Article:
Somatic copy-number alterations detected in the cell-free DNA of ONK13. a) Plasma harvested immediately. b) Plasma harvested at 48 h. Y-axis; log2 of the segmented copy-number alteration ratios. X-axis; autosomal chromosomes in order. Red colour bars; amplifications. Blue colour bars; deletions.

https://doi.org/10.1371/journal.pone.0168153.s021

(PDF)

S16 Fig. In vitro stability of ONK14 ctDNA collected in EDTA tubes and stored in room temperature.

Somatic copy-number alterations detected in the cell-free DNA of ONK14. a) Plasma harvested immediately. b) Plasma harvested at 48 h. Y-axis; log2 of the segmented copy-number alteration ratios. X-axis; autosomal chromosomes in order. Red colour bars; amplifications. Blue colour bars; deletions.

https://doi.org/10.1371/journal.pone.0168153.s022

(PDF)

S17 Fig. In vitro stability of ONK15 ctDNA collected in EDTA tubes and stored at 5°C.

Somatic copy-number alterations detected in the cell-free DNA of ONK14. a) Plasma harvested immediately. b) Plasma harvested at 48 h. Y-axis; log2 of the segmented copy-number alteration ratios. X-axis; autosomal chromosomes in order. Red colour bars; amplifications. Blue colour bars; deletions.

https://doi.org/10.1371/journal.pone.0168153.s023

(PDF)

S18 Fig. The size distributions of ONK14 cfDNA and sequencing data.

a) ONK14 plasma DNA was harvested at 48 hours and analysed on the Agilent Bioanalyzer. Large fragments >350 bp is typically not detected in high-quality cfDNA. Y-axis; arbitrary fluorescence units. X-axis; DNA fragment size in base pairs. b) The size distribution of the sequencing data. The high-molecular weight DNA is not detectable. Y-axis; fraction of all reads. X-axis; DNA fragment size in base pairs estimated from the sequencing data.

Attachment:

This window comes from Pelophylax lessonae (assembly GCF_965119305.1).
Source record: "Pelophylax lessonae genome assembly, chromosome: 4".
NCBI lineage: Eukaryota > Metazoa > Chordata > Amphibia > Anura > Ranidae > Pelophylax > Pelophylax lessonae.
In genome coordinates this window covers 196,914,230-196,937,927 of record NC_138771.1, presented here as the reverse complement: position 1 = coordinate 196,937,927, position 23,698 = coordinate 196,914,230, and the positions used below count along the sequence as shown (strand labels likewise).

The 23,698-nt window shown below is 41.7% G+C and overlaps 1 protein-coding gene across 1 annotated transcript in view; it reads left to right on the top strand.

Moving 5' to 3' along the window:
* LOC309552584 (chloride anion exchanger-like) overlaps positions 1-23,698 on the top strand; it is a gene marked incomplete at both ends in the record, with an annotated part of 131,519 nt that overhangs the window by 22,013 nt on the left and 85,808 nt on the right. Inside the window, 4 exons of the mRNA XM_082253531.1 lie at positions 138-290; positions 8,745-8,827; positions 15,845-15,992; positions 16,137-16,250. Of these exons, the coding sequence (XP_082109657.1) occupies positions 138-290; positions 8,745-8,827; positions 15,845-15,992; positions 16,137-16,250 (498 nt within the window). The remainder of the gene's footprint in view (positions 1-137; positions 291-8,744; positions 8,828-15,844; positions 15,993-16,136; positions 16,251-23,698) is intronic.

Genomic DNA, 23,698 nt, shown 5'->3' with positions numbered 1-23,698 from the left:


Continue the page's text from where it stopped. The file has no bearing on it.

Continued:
https://doi.org/10.1371/journal.pone.0168153.s024

(PDF)

Author Contributions

  1. Conceptualization: JL HG.
  2. Data curation: JL EHD.
  3. Formal analysis: JL EHD.
  4. Funding acquisition: HG.
  5. Investigation: JL EHD.
  6. Methodology: JL.
  7. Project administration: JL.
  8. Resources: JY.
  9. Software: JL.
  10. Supervision: HG.
  11. Validation: JL EHD.
  12. Visualization: JL.
  13. Writing – original draft: JL EHD HG JY.
  14. Writing – review & editing: JL EHD HG JY.

References

  1. 1. Jahr S, Hentze H, Englisch S, Hardt D, Fackelmayer FO, Hesch RD, et al. DNA fragments in the blood plasma of cancer patients: quantitations and evidence for their origin from apoptotic and necrotic cells. Cancer Research. 2001;61: 1659–1665. pmid:11245480
  2. 2. Lo YM, Zhang J, Leung TN, Lau TK, Chang AM, Hjelm NM. Rapid clearance of fetal DNA from maternal plasma. Am J Hum Genet. 1999;64: 218–224. pmid:9915961
  3. 3. Chiu RWK, Chan KCA, Gao Y, Lau VYM, Zheng W, Leung TY, et al. Noninvasive prenatal diagnosis of fetal chromosomal aneuploidy by massively parallel genomic sequencing of DNA in maternal plasma. Proceedings of the National Academy of Sciences. 2008;105: 20458–20463.
  4. 4. Diehl F, Li M, Dressman D, He Y, Shen D, Szabo S, et al. Detection and quantification of mutations in the plasma of patients with colorectal tumors. Proc Natl Acad Sci USA. 2005;102: 16368–16373. pmid:16258065
  5. 5. Snyder MW, Kircher M, Hill AJ, Daza RM, Shendure J. Cell-free DNA Comprises an In Vivo Nucleosome Footprint that Informs Its Tissues-Of-Origin. Cell. Elsevier Inc; 2016;164: 57–68. pmid:26771485
  6. 6. Leary RJ, Kinde I, Diehl F, Schmidt K, Clouser C, Duncan C, et al. Development of personalized tumor biomarkers using massively parallel sequencing. Science Translational Medicine. 2010;2: 20ra14–20ra14. pmid:20371490
  7. 7. Mcbride DJ, Orpana AK, Sotiriou C, Joensuu H, Stephens PJ, Mudie LJ, et al. Use of cancer-specific genomic rearrangements to quantify disease burden in plasma from patients with solid tumors. Genes Chromosom Cancer. 2010;49: 1062–1069. pmid:20725990
  8. 8. Forshew T, Murtaza M, Parkinson C, Gale D, Tsui DWY, Kaper F, et al. Noninvasive Identification and Monitoring of Cancer Mutations by Targeted Deep Sequencing of Plasma DNA. Science Translational Medicine. 2012;4: 136ra68–136ra68. pmid:22649089